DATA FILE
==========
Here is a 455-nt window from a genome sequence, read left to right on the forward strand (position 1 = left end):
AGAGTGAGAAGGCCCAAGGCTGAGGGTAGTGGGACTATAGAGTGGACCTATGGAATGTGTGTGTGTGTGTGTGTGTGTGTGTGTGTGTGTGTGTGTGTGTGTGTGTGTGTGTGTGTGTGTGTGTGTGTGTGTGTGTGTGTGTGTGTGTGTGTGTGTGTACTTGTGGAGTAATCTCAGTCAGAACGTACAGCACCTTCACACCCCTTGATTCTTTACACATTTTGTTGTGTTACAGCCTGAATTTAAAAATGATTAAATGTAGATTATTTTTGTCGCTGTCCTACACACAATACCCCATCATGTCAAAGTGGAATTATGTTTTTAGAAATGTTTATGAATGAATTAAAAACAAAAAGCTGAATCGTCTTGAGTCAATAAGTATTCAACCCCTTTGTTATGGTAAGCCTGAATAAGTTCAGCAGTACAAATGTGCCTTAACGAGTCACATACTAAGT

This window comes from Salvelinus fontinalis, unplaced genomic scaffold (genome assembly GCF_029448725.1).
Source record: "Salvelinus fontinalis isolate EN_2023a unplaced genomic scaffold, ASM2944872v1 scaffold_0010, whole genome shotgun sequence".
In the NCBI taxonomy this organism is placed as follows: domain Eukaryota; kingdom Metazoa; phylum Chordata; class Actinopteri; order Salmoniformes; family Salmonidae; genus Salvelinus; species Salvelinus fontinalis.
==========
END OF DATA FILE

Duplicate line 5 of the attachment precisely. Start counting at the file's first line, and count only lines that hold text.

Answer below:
In the NCBI taxonomy this organism is placed as follows: domain Eukaryota; kingdom Metazoa; phylum Chordata; class Actinopteri; order Salmoniformes; family Salmonidae; genus Salvelinus; species Salvelinus fontinalis.